high-dimensional grids
robot exploration
randomized agents
semi-synchronous and synchronous agents
eng
Schloss Dagstuhl – Leibniz-Zentrum für Informatik
Leibniz International Proceedings in Informatics
1868-8969
2019-07-04
132
140:1
140:14
10.4230/LIPIcs.ICALP.2019.140
article
Deterministic Leader Election in Programmable Matter
Emek, Yuval
1
Kutten, Shay
1
Lavi, Ron
1
Moses Jr., William K.
1
https://orcid.org/0000-0002-4533-7593
Faculty of Industrial Engineering and Management, Technion - IIT, Haifa, Israel
Addressing a fundamental problem in programmable matter, we present the first deterministic algorithm to elect a unique leader in a system of connected amoebots assuming only that amoebots are initially contracted. Previous algorithms either used randomization, made various assumptions (shapes with no holes, or known shared chirality), or elected several co-leaders in some cases.
Some of the building blocks we introduce in constructing the algorithm are of interest by themselves, especially the procedure we present for reaching common chirality among the amoebots. Given the leader election and the chirality agreement building block, it is known that various tasks in programmable matter can be performed or improved.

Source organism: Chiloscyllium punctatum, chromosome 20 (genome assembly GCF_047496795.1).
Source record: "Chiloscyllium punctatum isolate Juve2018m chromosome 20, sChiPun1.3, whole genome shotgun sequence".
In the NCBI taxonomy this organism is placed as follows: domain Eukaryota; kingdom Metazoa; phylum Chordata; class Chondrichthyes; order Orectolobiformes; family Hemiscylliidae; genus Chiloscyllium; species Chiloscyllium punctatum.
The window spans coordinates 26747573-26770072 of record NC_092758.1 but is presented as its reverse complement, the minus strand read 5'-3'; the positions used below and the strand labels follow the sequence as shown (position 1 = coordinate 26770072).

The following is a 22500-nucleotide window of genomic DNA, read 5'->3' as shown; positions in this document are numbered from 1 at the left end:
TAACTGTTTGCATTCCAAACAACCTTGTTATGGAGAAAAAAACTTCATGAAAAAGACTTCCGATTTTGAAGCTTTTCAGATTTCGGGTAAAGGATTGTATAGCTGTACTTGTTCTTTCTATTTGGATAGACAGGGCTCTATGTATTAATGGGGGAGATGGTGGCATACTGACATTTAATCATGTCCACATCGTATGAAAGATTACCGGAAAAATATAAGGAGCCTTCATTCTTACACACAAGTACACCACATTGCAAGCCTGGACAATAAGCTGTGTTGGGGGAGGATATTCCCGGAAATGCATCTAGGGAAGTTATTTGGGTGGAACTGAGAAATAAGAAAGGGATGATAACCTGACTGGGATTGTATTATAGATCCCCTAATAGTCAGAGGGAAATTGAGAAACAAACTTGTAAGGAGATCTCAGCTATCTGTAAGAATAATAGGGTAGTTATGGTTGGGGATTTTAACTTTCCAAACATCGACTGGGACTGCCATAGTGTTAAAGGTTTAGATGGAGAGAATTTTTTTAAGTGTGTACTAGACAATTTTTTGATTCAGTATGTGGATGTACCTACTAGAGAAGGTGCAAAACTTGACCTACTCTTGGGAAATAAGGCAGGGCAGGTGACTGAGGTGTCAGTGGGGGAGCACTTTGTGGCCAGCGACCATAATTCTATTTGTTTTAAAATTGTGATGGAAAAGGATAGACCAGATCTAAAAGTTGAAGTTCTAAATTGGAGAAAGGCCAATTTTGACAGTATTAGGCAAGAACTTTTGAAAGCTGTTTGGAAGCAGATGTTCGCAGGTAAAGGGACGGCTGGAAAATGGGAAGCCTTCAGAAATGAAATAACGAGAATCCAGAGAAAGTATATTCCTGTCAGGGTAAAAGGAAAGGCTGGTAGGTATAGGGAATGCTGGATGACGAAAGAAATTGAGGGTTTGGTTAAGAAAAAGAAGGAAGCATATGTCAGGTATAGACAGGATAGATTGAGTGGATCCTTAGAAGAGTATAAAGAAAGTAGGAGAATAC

The main idea of the new algorithm is the usage of the ability of the amoebots to move, which previous leader election algorithms have not used.
https://drops.dagstuhl.de/storage/00lipics/lipics-vol132-icalp2019/LIPIcs.ICALP.2019.140/LIPIcs.ICALP.2019.140.pdf
programmable matter
geometric amoebot model
leader election
eng
Schloss Dagstuhl – Leibniz-Zentrum für Informatik
Leibniz International Proceedings in Informatics
1868-8969
2019-07-04
132
141:1
141:14
10.4230/LIPIcs.ICALP.2019.141
article
Two Moves per Time Step Make a Difference
Erlebach, Thomas
1
https://orcid.org/0000-0002-4470-5868
Kammer, Frank
2
https://orcid.org/0000-0002-2662-3471
Luo, Kelin
3
https://orcid.org/0000-0003-2006-0601
Sajenko, Andrej
2
https://orcid.org/0000-0001-5946-8087
Spooner, Jakob T.
1